Enzo has traditionally been considered a shortened form of Italian names Vincenzo and Lorenzo but it is a standalone name that’s another form of Henry. Today, the name is most popular in Italy, Spain, and France but it has also been sliding up the charts in the US. Since 2003, the name has been climbing here and last year it was the 218th most popular choice for boys. In France, it’s a top 50 pick.
Pronounced, YAH-nees, Yanis sounds like a far cry from John, but both names come from the same Hebrew root that means “gift of God.” The name has never been popular in the US, but it has landed in the top 1000 in the UK recently. In France, where it is most popular, it is in the top 50.
A popular name in the Muslim community, Kaïs has Arabic origins and means “strong” or “firm.” Last year in France, it was the 63rd most popular name for boys. We would love for this name to journey to the US as it truly is beautiful and breezy.
Sacha is the French form of Sasha which means “defending warrior.” Unfortunately, this name has never found a home in the US. In France, it has been a top 20 pick for years. For most Americans, this name is familiar thanks to Sacha Noam Baron Cohen.
A vintage classic, Yves might not be as popular in France today as it once was, but it is a truly remarkable name that has not gotten much play in the US. We chalk that up to the fact that it sounds identical to the popular name for girls, Eve. Yves has French origins and means “yew wood.” Yves Henri Donat Mathieu (Saint Laurent), Yves Klein, and Yves Chauvin are just a few notable examples with this name.
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Léonie is considered a unisex name in France where it is the third most popular name for boys and 29th for girls. Sadly, the name has never been popular in the US and when it has been given to a baby they have more often than not been girls. Léonie is a French name with Latin origins that means “lion.” If you are looking for an alternative to Leo with a bit more body, Léonie would be perfect.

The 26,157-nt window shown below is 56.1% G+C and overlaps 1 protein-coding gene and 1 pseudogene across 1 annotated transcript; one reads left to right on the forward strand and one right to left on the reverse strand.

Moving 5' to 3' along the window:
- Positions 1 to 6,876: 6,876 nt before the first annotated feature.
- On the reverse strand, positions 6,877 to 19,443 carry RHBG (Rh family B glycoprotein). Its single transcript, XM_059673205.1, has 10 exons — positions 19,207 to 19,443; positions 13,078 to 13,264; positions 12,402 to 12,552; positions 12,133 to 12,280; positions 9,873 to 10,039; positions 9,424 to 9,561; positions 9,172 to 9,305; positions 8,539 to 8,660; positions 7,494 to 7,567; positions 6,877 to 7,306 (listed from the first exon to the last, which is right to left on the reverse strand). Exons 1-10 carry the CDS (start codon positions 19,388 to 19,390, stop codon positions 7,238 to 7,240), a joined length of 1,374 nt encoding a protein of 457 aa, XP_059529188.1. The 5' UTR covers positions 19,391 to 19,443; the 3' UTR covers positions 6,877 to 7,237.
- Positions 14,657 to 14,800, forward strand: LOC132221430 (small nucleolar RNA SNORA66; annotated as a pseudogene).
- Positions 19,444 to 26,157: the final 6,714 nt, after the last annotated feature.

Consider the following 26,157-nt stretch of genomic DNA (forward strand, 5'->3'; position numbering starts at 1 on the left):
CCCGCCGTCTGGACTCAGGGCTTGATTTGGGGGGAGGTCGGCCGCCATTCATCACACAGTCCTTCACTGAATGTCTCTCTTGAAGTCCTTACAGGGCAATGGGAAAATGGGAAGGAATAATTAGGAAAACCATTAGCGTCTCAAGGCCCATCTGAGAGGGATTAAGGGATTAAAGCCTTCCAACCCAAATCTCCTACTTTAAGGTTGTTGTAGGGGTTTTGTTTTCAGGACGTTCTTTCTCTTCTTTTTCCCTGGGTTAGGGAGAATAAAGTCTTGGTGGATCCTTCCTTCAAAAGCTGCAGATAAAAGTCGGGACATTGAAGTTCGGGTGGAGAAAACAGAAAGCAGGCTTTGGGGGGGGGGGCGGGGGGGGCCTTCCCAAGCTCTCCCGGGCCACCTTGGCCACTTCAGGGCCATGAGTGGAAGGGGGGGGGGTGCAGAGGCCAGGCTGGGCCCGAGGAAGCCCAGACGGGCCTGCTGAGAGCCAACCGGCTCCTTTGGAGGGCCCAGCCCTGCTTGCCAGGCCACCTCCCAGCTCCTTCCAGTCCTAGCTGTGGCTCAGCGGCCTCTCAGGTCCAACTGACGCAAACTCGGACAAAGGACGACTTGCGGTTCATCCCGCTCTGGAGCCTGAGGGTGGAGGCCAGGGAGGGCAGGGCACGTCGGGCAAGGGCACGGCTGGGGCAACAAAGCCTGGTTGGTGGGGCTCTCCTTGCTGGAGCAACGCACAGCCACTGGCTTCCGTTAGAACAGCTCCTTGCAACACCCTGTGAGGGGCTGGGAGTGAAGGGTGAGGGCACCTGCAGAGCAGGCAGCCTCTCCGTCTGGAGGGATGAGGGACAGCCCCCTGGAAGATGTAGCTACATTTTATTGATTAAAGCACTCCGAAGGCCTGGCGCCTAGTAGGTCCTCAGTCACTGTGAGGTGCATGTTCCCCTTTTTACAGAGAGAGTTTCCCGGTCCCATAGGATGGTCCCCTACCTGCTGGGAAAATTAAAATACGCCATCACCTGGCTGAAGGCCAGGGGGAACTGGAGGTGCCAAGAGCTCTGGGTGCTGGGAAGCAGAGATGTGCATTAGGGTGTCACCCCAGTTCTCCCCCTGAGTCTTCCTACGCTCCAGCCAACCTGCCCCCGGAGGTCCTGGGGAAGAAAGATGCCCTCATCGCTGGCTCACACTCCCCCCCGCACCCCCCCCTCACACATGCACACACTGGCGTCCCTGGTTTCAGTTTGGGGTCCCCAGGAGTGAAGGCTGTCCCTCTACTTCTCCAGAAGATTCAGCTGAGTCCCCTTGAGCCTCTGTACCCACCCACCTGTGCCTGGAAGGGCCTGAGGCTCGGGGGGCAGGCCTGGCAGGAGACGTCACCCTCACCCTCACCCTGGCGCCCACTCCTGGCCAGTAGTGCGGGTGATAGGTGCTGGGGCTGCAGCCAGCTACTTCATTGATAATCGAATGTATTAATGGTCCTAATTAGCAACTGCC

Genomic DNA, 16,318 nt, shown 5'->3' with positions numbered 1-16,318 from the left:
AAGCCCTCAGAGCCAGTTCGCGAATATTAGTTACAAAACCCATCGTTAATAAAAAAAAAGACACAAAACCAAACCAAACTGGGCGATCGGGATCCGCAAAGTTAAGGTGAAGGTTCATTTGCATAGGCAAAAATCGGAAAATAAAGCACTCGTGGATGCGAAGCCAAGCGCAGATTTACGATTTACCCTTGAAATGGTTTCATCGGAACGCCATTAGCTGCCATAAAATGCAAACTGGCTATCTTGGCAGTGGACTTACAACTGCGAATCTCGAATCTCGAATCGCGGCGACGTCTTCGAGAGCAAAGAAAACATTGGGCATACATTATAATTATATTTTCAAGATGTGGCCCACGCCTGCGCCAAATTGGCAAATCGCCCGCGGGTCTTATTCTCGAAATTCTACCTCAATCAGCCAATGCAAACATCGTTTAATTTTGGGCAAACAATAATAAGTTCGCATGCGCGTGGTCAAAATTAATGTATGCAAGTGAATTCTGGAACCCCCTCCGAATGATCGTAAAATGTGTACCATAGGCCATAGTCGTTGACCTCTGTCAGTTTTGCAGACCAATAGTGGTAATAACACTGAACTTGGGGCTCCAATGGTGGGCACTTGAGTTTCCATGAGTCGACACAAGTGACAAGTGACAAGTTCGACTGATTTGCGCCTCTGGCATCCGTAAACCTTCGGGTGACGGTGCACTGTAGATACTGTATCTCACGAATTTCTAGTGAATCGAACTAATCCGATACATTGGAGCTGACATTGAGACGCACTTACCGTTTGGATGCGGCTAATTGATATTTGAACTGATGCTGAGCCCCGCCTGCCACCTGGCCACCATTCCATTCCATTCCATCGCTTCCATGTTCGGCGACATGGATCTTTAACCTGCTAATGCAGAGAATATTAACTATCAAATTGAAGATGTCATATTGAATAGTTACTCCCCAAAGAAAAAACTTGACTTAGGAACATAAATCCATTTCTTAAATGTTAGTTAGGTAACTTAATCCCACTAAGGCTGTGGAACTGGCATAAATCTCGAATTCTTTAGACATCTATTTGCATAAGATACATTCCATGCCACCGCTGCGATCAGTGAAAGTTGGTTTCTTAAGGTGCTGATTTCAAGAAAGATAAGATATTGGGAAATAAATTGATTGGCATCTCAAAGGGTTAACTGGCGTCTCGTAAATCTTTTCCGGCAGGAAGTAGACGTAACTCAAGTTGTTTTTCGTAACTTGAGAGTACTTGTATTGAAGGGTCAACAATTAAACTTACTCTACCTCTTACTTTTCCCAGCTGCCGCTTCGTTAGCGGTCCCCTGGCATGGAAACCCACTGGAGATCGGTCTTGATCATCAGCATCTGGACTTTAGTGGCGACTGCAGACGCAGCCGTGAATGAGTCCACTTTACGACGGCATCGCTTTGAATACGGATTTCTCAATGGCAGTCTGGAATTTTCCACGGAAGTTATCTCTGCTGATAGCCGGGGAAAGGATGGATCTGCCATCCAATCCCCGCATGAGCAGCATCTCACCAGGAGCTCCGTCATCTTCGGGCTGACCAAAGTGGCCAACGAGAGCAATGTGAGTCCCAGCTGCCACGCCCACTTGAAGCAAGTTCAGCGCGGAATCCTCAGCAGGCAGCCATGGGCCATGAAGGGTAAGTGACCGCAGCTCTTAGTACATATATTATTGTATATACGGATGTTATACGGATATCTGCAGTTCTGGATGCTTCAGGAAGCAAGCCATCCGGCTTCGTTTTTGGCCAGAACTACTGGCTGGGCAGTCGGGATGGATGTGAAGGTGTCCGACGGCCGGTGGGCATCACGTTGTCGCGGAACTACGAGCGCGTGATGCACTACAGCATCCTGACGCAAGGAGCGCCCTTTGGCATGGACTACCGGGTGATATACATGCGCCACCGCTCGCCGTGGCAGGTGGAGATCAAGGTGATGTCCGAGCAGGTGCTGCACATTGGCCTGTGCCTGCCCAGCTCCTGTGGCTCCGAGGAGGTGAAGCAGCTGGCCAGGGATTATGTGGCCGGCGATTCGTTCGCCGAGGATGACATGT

Marin is a masculine name in France and Romania, as well as several Slavic countries. It is easily one of the most popular names for boys in France and has been for decades. This French name also has Latin origins and it means “of the sea.”
Gaspard is the French preferred form of the Persian name, Jasper. Gaspard is pronounced, GAS-PAHR and essentially will sound to English-speakers like Jasper with a G. The Persian origins of this name means “bringer of treasure,” a reference to one of the three wise men from the nativity. In France, Gaspard is a top 50 name but here you will scarcely find it.
Another top 50 name in France, Maxence is the French form of Maximus, a Latin name that means “greatest.” If you are looking for a creative way to get to Max, this would be an ideal option. While Max is prevalent in the US you never hear Maxence and we think that should change!
With the pronunciation, VAL-UN-ton, Valentin might mix a few Americans up. This name is used widely around Europe and is currently most popular in the France and Austria where it’s a top 50 in both countries. Valentin had one of its better years in the US last year ranking at 840. This appellation means “strength.”
Tiago is a shortened form of Santiago, a name that means “Saint James.” It was the fifteenth most popular name for baby boys in France last year. Rhythmic and playful, Tiago is a name found in just about all of the Romantic languages today. While it is most popular in France, you will widely hear it in Portugal, Argentina, and Mexico. Santiago is an established name in the US we would love for parents to cut straight to the chase and start using Tiago here as well.
Very, very, old French Provençal and Old Occitan form of Aloysius, Aloïs has been a favorite name around Europe for centuries. It predates the name Louis we all know and love. Alois was a popular name in the US until the 1930s. The Latin name Aloysius means “famous warrior.” Today, you will find this name in France and you will encounter it even more in Germany and the Czech Republic.
Though Jules hasn’t been on the US popularity list in fifty years, it is a current hit in its native France where it is currently ranked in the top 10. Jules is the French form of Julius, a Latin name that means “youthful.” We certainly hope this beautiful moniker makes its way over to the US as it is such a romantic option.
There you go! We hope you enjoyed these popular names in France that new parents there have been choosing over the last several years. We gave you a mix of currently popular and classic options that are not being enjoyed as much in America today. Each one of these baby names has so much to offer and we hope that maybe, just maybe, you might have found the perfect name for your son.
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Baby Name Generator